• Physical comorbidities are the leading reasons why people with SPMI are dying 25 years earlier than the general population not receiving Public Community Mental Health. There are higher frequencies of multiple general medical conditions that more than double the rate of premature deaths from these conditions.

Many argue that the employment of peer providers is more than a simple addition to the human service workforce, seeing it as a critical means by which to transform services into care that is recovery-focused. But it has also been argued that evidence is needed from studies examining the impact implementing a peer workforce has on access to care, cost of services, participant outcomes, and provider outcomes (Hardin, Padron, & Manderscheid, 2014).

There is also a growing recognition that poor mental health and complex physically related health problems are linked, often with deleterious outcomes for the seriously mentally ill (e.g., Brekke et al., 2012). There is an emerging notion that peer providers are a crucial link in services that are coordinated in Integrated care environments.  Peer providers have a history in stepping up to help with continuum of care in infectious diseases, vector diseases, chronic illnesses to whole health, substance use and health outreaching, educating in communities regionally and nationwide.

clouds-overhead-in-atlanta-sept-1-copy “The Modern Asylum,” Op-Ed piece by Dr. Christine Montross, a Rhode Island Butler Hospital staff psychiatrist, wrote in The New York Times (2015), “… my patients with chronic psychotic illness cycle between emergency hospitalizations and inadequate care treated by community mental health centers (receiving) twenty minutes of attention every three months. Many struggle with homelessness. Many are incarcerated.”

Montross goes so far as to state that the need for modern Asylum “… is care for vulnerable patients, the severely mentally disabled” citing “… escalating prison and court costs, inpatient hospitalizations… chaos and suffering” can best be treated in a modern warehouse for the mentally ill “citizens.”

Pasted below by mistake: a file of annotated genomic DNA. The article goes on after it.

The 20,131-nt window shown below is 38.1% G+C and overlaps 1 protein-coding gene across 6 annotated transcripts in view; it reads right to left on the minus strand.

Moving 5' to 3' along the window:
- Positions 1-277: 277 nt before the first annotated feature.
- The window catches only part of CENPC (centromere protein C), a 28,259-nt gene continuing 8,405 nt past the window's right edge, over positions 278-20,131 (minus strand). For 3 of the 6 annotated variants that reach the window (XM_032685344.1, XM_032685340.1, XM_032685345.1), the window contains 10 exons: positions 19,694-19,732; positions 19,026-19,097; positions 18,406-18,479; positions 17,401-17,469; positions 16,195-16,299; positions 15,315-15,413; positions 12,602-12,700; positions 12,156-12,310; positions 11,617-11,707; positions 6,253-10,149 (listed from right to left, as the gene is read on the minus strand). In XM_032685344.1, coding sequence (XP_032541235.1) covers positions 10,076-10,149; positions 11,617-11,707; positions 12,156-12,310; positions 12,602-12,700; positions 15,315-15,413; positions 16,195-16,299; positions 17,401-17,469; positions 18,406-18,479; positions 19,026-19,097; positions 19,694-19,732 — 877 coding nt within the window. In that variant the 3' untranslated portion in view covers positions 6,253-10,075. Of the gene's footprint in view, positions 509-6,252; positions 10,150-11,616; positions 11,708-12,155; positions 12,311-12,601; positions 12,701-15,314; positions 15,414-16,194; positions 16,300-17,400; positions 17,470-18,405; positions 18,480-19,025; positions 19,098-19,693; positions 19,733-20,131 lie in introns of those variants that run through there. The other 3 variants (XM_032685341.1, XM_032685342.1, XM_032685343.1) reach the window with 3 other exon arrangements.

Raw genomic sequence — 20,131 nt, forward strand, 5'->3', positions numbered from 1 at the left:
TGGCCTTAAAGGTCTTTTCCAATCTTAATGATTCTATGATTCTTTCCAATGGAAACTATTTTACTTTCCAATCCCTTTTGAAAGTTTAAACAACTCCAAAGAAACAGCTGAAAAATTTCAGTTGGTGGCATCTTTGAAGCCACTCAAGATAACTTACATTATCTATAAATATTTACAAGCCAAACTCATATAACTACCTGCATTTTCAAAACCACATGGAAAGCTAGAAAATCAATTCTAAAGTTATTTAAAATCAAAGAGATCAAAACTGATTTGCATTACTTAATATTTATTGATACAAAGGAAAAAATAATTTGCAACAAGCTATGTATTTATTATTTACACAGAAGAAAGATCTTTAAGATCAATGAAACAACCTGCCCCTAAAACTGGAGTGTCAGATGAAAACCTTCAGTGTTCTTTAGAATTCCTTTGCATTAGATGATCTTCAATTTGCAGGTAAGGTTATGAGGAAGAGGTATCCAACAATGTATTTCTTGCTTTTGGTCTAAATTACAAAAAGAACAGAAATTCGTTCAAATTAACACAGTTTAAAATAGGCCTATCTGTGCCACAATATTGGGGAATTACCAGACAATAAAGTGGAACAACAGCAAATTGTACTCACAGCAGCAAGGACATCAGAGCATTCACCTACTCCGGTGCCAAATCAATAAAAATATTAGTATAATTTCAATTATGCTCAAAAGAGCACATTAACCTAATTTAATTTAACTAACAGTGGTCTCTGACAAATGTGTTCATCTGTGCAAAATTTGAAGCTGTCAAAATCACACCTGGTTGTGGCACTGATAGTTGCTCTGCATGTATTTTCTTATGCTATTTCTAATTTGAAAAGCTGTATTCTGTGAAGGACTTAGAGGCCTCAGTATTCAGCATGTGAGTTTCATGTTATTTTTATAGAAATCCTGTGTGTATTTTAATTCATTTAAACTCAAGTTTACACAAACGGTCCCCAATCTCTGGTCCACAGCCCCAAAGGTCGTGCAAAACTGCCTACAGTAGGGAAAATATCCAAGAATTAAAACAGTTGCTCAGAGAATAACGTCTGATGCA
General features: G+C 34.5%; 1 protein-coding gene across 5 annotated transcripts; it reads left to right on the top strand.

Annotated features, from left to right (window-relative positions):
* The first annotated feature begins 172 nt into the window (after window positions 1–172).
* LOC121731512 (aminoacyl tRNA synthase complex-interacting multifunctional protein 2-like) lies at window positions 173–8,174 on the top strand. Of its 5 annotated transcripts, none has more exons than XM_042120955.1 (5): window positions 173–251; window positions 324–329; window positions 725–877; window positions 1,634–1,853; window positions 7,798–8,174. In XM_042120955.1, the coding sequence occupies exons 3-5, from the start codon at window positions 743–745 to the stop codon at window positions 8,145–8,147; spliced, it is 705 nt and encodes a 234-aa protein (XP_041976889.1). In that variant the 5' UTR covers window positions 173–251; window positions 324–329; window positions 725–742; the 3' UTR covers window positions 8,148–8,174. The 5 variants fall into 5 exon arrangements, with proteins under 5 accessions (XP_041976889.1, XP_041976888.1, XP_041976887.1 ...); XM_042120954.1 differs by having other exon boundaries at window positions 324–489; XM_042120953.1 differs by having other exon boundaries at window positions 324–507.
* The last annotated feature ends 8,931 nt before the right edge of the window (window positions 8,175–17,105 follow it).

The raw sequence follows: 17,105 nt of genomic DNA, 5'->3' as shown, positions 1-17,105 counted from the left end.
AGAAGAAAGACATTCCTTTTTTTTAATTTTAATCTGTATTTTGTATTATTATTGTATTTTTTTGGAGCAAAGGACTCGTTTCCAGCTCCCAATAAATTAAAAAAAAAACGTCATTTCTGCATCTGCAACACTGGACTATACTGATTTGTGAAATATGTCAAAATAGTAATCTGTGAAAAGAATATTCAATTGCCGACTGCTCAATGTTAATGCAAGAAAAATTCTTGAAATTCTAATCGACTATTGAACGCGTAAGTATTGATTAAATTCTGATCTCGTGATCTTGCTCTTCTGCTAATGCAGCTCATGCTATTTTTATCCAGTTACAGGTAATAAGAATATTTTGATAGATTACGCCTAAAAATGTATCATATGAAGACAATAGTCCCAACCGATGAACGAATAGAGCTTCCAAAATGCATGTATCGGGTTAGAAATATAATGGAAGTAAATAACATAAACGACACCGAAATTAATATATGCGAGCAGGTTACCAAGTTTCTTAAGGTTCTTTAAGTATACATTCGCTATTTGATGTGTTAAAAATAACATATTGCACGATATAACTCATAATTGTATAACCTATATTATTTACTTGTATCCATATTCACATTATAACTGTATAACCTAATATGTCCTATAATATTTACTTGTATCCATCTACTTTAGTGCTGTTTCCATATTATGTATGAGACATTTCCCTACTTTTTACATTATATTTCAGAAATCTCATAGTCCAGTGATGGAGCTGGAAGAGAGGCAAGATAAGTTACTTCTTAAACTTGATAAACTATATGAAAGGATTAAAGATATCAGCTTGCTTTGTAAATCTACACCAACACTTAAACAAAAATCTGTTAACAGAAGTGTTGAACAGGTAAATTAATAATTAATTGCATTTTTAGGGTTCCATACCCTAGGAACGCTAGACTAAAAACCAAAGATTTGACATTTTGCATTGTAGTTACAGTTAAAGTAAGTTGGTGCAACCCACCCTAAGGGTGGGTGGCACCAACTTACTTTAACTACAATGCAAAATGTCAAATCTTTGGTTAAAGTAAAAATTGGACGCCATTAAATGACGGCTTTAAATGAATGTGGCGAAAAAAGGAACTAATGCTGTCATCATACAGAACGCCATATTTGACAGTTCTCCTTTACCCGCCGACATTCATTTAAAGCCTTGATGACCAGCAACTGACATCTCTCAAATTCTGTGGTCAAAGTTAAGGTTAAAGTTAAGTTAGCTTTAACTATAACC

Trending talk of reinstitutionalization, trans institutionalization and Asylum warehousing of the “infirmed” are stigmatizing and is an outright example of scapegoating man, woman, child or youth who may live with a psychiatrically label and who is persecuted because of it. This is a promulgation of Recovery. It will unduly increase numbers of involuntary inpatient, forced medication, seclusions and restraints to individuals and create a climate of perpetrated “clinically and medically necessary” psychiatric treatment which inflicts trauma. It will further normalize medical based psychiatric compliance that dismisses Recovery based oriented systems of care and its’ embrace of a strengths-based and self-directed US Peer.

I defer that current primary models for health care delivery are the medical model and the wellness model. Integrated health care delivery carves in the best practices of treating disease, improving quality of life by encouraging healthy life style choices and focuses on preventing disease before treatment is necessary. It collocates behavioral and physical integrated environments and systems of care.

 

As well, trending workforce development is a SAMHSA Center for Integrated Health Solutions (CIHS) priority. To meet the seven core strategic goals identified in SAMHSA’s Action Plan on Behavioral Health Workforce Development, the CIHS elicited the guidance of an array of experts and drew upon published literature.
Goals identified include: